The Government may be hoping that this move will also prompt private health insurers to further limit their future premium increases. Faced with the prospect of their members receiving lower rebates, health insurers may seek to maintain value for their members by applying for lower premium increases each year. But as this previous Flagpost noted, health insurers have limited scope to control the cost of their premiums. Many of the drivers of higher health costs—such as an ageing population, more expensive medical technologies and increased prevalence of chronic diseases— are outside their direct control. A range of regulatory controls on portability and community rating also limit their capacity to control claim costs.
A further issue is that if CPI increases remain low, the financial incentive for the Government to seek lower premium increases will diminish over time. By removing the automatic link between the rebate amount and the actual premium charged, the role of the premium approval process becomes less critical to limiting the Government’s future rebate liability costs. Some in the industry have indicated they welcome this as less government interference in the premium setting process.
The second measure will reduce the rebate paid to people who incur a loading on their health insurance premiums. Under Lifetime Health Cover (LHC) arrangements, if a person delays purchasing private cover until after their 30th birthday, they incur a two per cent loading on their premium for each year they delay purchasing cover. This is meant to discourage the delayed purchase of private cover. Currently, if a person delays purchasing cover until they are 40 they incur a 20 per cent loading on top of their premium. But the amount of their rebate also rises by 20 per cent, potentially offsetting this financial disincentive. Some 1.05 million people (or 13.8 per cent of those covered) currently have a LHC loading on their premiums according to the latest data from the Private Health Insurance Administration Council.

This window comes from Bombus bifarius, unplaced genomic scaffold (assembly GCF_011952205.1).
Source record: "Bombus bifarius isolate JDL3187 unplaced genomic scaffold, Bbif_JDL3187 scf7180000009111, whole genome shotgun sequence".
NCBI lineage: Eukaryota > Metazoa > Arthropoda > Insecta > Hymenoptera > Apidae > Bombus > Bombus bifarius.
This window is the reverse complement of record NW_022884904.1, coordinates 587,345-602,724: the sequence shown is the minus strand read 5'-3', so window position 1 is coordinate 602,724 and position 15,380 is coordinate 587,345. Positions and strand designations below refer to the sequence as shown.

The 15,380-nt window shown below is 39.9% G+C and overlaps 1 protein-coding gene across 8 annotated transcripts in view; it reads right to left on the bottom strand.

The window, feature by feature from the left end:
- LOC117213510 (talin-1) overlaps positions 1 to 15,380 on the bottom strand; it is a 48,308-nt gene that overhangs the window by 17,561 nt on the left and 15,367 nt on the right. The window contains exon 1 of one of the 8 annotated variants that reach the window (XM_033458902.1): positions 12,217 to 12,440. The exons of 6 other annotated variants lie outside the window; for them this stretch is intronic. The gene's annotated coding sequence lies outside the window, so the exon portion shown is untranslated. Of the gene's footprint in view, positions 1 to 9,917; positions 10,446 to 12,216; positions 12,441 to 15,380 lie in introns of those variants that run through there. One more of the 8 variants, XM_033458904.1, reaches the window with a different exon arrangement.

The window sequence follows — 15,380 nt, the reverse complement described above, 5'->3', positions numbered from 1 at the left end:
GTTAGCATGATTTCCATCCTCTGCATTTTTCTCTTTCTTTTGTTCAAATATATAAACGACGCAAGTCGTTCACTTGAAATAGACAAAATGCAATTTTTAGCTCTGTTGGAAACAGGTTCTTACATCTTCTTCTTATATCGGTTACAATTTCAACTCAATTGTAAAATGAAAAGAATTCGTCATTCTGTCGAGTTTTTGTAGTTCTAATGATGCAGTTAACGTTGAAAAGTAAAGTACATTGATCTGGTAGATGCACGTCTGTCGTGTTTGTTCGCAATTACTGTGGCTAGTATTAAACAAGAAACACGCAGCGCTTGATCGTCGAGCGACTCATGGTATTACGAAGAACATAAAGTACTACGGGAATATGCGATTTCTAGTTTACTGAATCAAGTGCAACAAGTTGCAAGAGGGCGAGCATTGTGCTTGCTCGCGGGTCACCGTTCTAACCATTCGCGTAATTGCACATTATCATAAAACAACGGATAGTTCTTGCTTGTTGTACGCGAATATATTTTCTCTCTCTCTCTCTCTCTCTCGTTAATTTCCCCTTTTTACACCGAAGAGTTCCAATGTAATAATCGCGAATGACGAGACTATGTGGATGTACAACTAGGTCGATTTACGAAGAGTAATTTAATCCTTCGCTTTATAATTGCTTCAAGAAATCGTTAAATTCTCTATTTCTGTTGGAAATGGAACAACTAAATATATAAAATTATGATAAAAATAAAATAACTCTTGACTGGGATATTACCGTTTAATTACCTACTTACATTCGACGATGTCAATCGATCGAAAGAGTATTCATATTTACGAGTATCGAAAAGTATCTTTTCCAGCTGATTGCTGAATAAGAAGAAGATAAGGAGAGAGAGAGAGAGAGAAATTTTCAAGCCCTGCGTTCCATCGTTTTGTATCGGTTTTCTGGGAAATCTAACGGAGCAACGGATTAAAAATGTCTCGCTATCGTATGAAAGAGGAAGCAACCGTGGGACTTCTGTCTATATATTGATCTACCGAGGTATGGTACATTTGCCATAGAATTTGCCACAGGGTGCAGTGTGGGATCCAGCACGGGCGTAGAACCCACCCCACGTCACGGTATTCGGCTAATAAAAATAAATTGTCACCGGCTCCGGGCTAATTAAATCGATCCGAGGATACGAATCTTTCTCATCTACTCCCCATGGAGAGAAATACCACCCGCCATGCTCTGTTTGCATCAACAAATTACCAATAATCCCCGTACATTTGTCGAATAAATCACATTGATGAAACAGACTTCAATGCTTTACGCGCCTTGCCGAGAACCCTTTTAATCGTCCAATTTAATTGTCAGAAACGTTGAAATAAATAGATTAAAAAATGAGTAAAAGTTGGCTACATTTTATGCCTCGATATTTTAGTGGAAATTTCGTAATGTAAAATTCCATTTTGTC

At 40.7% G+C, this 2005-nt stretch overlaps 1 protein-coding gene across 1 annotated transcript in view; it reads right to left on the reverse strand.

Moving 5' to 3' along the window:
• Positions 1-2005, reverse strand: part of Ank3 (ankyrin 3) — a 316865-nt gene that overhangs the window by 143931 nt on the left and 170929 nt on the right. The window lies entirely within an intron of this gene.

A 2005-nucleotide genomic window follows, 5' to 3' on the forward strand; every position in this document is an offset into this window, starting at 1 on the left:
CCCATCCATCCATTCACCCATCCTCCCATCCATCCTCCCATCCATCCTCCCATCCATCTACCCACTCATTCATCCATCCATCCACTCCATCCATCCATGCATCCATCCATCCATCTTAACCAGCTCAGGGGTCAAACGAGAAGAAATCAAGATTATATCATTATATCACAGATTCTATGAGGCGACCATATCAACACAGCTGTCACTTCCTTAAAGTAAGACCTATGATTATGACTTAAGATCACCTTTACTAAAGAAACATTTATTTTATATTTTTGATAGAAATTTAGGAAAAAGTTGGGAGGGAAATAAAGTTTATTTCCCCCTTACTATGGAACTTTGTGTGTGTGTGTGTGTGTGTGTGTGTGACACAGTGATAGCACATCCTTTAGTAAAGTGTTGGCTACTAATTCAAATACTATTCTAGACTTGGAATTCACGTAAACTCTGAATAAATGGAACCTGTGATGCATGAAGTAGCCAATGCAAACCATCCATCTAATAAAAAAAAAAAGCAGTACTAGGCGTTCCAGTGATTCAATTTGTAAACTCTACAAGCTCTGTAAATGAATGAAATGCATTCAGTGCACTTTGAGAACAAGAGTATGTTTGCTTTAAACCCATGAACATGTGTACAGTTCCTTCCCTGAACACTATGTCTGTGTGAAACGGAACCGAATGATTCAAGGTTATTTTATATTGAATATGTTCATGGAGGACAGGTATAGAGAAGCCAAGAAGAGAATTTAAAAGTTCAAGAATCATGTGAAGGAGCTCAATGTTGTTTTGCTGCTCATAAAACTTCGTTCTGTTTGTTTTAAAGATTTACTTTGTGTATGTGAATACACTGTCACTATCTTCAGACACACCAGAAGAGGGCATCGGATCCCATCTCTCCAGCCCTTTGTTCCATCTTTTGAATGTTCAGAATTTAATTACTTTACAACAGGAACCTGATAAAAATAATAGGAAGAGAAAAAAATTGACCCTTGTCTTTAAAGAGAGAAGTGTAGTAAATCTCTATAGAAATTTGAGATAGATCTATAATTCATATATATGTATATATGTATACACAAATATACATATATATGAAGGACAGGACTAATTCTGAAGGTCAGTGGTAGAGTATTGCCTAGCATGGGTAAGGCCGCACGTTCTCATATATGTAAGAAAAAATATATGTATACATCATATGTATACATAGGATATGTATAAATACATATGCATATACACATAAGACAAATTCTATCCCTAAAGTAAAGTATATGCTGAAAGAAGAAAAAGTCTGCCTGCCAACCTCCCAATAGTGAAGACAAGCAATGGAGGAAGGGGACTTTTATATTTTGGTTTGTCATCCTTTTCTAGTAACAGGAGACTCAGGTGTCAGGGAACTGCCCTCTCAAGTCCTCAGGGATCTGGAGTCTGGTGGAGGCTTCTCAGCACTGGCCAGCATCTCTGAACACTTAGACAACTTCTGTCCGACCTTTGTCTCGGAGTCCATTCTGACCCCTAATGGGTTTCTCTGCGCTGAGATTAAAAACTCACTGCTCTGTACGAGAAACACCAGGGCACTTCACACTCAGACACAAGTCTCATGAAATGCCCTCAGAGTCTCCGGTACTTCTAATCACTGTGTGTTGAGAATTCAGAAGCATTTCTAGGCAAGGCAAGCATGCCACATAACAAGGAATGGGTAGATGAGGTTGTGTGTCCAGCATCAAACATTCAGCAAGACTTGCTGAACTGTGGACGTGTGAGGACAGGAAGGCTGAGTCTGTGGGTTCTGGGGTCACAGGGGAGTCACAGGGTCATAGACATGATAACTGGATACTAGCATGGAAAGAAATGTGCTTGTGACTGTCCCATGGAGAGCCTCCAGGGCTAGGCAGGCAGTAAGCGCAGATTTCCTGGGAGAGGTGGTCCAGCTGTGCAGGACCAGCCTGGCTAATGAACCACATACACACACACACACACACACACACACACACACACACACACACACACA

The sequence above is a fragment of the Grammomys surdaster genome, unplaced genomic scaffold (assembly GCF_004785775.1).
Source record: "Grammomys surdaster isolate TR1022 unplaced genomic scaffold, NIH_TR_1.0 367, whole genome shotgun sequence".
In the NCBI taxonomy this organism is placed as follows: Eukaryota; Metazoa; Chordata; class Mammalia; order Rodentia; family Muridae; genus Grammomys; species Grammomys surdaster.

Comments

  • 21/01/2014 2:31 PM
    Chris said:

    Hi Amanda, This is an old article but a very informative one.Having read it though, I am left feeling that if this were to be implemented in full and maintained, it would essentially amount to the dismantling of the health care system as we know it. Annual differences of between 3% and 4% compounded between the health premium increase and the broader CPI measure will make health care significantly less affordable to a great many in even a realtively short time. Can you comment on this? Regards, Chris

  • 21/01/2014 2:31 PM
    Amanda Biggs said:

    Chris Thanks for your comment. The government has now introduced legislation to enact this measure. You can read about the legislation in this Bills Digest (http://www.aph.gov.au/Parliamentary_Business/Bills_Legislation/bd/bd1213a/13bd123). The private health insurance rebate is one of the fastest growing areas of government expenditure, rising faster than CPI, so you can see why the government might want to constrain its cost. The rebate cost taxpayers over $5.3 billion last financial year (2011-12). Whether adjustments to the rebate would prompt an exodus from private health insurance, and thus dismantle the health system, is debatable. Previous adjustments such as means-testing the rebate, did not cause membership to collapse as many predicted, in fact membership grew. As well as the rebate, two other policy levers introduced by the Howard Government act to encourage private health insurance: Lifetime Health cover and the Medicare levy surcharge. Of these three measures, LHC has been mainly credited with driving private health insurance membership (the ‘Run for cover’ campaign), as seen in this graph from the industry regulator.(http://phiac.gov.au/industry/industry-statistics/statistical-trends/). It is true that, increasingly, consumers are expected to carry more of the burden of the cost of private health insurance, and there is probably a debate to be had about growing out of pocket costs. But health insurers are also endeavouring to offer more innovative, attractive products to ensure consumers continue to feel they gain value from having private health insurance. With demand for membership continuing to grow and key policy levers like LHC encouraging uptake, predictions that private health insurance is facing collapse would appear premature at this stage.